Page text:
Skeptical about your hedge fund manager’s skill? You should take a look at their short-selling records, research shows.
From a study of 53 hedge fund firms and their trades from
1999 to 2011, researchers from the University of Illinois at Urbana-Champaign
and consultant Brattle Group found hedge fund managers gained higher profits on
short sales than non-hedge funds.
Short sales that were covered—or repurchased—within five
trading days earned an average return of 14 basis points per day, or 35% per
In contrast, non-hedge fund institutional investors lost an
average of 10.8 basis points per day for short sales also covered within five
“Hedge fund short-selling abnormal performance is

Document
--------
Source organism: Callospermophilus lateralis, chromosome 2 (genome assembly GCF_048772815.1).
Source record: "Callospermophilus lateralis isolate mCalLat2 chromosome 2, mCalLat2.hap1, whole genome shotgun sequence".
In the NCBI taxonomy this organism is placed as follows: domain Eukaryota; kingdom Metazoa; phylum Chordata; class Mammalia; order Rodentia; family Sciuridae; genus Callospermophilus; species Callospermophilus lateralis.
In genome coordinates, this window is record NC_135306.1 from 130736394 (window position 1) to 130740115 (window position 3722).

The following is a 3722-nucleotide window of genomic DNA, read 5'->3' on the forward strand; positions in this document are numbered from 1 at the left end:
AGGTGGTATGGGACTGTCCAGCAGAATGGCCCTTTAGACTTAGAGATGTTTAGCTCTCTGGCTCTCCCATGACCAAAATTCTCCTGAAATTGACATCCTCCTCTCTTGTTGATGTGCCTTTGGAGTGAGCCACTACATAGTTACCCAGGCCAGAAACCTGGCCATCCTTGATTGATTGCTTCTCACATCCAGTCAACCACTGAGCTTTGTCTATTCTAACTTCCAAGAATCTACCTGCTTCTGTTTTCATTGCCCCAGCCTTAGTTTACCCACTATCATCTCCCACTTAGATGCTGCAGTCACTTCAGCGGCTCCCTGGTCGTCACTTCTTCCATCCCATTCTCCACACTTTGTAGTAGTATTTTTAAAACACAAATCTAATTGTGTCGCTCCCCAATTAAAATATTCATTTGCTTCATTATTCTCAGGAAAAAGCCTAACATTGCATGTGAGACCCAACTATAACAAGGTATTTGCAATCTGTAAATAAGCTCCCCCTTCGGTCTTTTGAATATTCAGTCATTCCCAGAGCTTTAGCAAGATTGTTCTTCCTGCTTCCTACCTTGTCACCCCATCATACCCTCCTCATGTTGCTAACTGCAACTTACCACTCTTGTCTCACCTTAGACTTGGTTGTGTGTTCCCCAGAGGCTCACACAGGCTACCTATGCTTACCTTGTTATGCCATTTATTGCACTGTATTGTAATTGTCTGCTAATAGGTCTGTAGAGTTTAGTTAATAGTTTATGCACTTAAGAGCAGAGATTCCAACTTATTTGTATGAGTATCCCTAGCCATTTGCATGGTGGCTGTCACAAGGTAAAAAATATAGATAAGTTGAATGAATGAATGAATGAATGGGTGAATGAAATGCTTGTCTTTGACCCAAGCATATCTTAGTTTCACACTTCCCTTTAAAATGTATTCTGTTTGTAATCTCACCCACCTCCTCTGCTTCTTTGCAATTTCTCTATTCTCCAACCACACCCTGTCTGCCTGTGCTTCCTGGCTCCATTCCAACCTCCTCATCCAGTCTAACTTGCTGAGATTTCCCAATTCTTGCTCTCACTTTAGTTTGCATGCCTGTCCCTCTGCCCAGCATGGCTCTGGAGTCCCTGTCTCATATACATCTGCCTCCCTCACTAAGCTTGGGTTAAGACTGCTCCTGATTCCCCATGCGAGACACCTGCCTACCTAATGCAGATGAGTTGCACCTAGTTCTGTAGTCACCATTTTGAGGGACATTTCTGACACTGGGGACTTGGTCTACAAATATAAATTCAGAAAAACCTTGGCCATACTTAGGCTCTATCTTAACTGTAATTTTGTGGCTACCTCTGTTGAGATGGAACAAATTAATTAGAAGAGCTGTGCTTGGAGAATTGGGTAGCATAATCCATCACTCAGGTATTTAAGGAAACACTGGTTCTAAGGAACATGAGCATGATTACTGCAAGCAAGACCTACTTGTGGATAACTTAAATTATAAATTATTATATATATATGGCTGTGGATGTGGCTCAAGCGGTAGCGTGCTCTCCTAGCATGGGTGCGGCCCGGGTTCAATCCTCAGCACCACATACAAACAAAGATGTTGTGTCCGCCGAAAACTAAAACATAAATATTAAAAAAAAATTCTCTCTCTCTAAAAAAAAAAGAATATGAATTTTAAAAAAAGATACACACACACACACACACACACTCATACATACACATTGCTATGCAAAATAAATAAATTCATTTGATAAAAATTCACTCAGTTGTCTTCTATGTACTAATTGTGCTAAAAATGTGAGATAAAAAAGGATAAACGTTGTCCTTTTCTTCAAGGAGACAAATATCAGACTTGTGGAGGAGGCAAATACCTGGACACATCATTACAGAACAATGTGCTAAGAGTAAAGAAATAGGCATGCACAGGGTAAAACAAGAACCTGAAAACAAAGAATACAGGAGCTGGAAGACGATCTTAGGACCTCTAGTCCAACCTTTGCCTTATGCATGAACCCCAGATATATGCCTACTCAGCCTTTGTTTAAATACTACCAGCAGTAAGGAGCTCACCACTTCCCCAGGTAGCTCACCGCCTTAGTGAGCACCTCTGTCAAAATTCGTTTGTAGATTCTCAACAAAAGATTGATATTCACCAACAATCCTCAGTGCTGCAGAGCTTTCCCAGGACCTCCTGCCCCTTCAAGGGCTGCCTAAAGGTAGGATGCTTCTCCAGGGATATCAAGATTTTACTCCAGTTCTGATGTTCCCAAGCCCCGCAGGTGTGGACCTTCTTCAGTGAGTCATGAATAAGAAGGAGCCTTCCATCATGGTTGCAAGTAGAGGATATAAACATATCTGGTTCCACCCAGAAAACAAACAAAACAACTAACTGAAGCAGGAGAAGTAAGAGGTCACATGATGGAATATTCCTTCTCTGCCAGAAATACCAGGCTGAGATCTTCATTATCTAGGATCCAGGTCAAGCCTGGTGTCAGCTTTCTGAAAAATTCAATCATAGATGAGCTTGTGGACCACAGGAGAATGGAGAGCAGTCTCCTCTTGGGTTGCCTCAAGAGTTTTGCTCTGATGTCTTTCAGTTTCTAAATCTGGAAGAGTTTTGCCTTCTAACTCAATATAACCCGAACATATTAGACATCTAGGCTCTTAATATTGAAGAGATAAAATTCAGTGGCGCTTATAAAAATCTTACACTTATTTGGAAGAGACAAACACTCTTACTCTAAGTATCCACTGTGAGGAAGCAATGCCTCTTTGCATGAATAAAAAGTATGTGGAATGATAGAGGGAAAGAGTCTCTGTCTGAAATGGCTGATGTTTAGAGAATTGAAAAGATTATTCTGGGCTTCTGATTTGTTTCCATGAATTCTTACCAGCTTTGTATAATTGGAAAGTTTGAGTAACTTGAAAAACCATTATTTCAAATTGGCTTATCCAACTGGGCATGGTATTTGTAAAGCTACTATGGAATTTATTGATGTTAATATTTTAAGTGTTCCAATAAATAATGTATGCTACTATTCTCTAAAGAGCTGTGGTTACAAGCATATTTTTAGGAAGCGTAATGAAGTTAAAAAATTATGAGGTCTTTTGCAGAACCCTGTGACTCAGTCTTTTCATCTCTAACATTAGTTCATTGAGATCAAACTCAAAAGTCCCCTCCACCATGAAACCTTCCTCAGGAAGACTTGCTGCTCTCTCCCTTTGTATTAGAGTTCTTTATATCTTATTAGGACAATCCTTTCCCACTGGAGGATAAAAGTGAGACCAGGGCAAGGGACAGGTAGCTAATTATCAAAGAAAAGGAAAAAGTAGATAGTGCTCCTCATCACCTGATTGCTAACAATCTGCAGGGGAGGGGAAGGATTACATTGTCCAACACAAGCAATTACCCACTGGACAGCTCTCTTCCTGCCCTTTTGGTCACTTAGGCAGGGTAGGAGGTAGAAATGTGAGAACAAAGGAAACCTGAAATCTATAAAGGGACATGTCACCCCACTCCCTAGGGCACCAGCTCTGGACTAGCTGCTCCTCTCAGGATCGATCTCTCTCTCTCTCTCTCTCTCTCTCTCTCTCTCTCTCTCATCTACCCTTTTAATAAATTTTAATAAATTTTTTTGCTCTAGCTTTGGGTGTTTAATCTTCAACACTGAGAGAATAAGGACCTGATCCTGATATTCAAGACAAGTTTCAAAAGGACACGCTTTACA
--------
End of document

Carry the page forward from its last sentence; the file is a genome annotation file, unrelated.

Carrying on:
persistent, consistent with it being due to skill, but that of non-hedge funds
is not,” wrote University of Illinois’ Jaewon Choi, Neil Pearson, and Brattle’s
In fact, funds that scored in the highest quintile on
previous short trades continued to outperform in future quarters.
This persistent outperformance could be due to “informed
trading” and “private information”, the authors continued.
“Hedge fund short positions opened in a short window prior
to earnings announcements predict negative earnings surprises, and their short
trades that are open during earnings announcement and covered within five trade
dates… are profitable,” Choi, Pearson, and Sandy said.
Furthermore, hedge fund managers profited from liquidity
provisions, while non-hedge funds saw no such correlation.
The researchers found their short sales kept longer than
five days averaged nearly zero in returns while non-hedge fund investors earned
2.6 basis points on trades repurchased within one to three months.
Read the full paper “A First
Glimpse into the Short Side of Hedge Funds”.
Case Against Hedge Fund Managers